Many of you may have heard the sad story that was reported yesterday about a woman from Tennessee who sent her 7-year old adopted son from Russia back to his home country on a plane by himself accompanied only by her note of explanation. I’m not here to sit in judgment of that woman. Who knows the trials she went through to get to that point ? Sadly, she appears to have made a poor decision that will likely send that boy down an even rougher road than what he’s already endured.
What bothers me intensely is that she didn’t think through the wider ramifications of her actions. She had other options, but the one she chose may jeopardize future adoptions from Russia to the US. And that’s a tragedy.
I’ve been in several orphanages in Russia. They have all been clean and well-run by caring adults, usually with medical backgrounds, many of whom have turned their backs on more lucrative careers in medicine because they felt a tug to help these kids. Don’t get me wrong about the orphanages – they are severely resource-constrained, but the orphanage directors and their staffs make it work somehow.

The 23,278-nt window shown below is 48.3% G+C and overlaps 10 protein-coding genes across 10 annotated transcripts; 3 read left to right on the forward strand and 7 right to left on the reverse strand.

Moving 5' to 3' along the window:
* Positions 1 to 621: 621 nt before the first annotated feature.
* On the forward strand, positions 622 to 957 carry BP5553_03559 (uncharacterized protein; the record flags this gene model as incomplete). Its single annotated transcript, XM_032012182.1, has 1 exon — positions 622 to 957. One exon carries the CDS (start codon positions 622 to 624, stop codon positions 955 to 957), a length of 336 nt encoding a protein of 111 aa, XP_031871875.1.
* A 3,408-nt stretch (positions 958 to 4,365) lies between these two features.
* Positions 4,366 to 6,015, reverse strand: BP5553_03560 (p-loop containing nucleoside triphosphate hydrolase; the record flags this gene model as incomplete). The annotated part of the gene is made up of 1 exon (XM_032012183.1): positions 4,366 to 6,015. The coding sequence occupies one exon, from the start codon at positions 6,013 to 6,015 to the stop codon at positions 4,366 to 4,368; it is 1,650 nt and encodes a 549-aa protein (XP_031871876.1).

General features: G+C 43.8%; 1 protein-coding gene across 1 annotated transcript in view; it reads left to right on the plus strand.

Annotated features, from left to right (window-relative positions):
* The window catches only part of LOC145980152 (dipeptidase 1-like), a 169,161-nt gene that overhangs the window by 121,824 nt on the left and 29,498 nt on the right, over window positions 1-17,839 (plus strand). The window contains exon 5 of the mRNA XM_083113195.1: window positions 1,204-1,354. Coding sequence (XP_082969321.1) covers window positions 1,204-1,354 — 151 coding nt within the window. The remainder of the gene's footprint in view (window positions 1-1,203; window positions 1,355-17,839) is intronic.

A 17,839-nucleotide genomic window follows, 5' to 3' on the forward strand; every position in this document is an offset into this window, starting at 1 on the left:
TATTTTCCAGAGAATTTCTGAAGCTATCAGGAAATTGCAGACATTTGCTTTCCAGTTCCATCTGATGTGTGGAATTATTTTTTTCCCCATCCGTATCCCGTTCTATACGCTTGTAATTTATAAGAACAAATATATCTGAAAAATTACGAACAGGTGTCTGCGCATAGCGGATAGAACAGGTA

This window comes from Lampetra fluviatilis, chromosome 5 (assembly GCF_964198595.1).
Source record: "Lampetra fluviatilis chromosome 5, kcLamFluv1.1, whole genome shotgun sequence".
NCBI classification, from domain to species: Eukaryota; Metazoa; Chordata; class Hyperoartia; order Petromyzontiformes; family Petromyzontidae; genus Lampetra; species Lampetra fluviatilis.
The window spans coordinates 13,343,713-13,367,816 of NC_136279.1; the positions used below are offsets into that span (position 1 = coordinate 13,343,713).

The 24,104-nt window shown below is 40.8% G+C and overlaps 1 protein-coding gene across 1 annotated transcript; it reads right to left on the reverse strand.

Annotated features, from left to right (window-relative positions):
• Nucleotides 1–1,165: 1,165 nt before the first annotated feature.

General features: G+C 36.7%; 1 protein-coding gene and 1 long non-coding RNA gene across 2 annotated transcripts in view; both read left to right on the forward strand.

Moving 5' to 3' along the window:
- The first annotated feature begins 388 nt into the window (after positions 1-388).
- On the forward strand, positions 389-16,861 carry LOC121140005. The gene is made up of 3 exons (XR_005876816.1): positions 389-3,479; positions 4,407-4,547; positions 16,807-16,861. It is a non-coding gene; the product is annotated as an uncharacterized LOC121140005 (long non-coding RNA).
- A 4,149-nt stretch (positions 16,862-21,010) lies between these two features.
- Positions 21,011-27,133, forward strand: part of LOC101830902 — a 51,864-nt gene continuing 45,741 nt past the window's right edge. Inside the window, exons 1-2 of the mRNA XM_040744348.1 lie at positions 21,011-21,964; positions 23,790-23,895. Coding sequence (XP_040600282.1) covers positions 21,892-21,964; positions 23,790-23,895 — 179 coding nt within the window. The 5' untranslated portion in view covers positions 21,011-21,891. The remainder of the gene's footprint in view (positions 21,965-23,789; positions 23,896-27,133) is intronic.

According to UNICEF, there are 740,000 orphans in Russia. All these children deserve a family and it will be a shame if the unfortunate actions of this woman and a few others create yet another barrier for these children to grow up in permanent, loving homes. The vast majority of Russian adoptees are thriving with their American families. This is well-known, but not well-publicized. My hope is that this is allowed to continue.
Russia is a proud country. We in the US would do well to understand their heritage and culture better. If we as a people and as a government were doing better at building bridges, these isolated incidents would be more containable as they would be understood through more of a common prism. As it is, these isolated incidents are allowed to dominate the collective conscious and the exceptional cases set policy to the detriment of all concerned.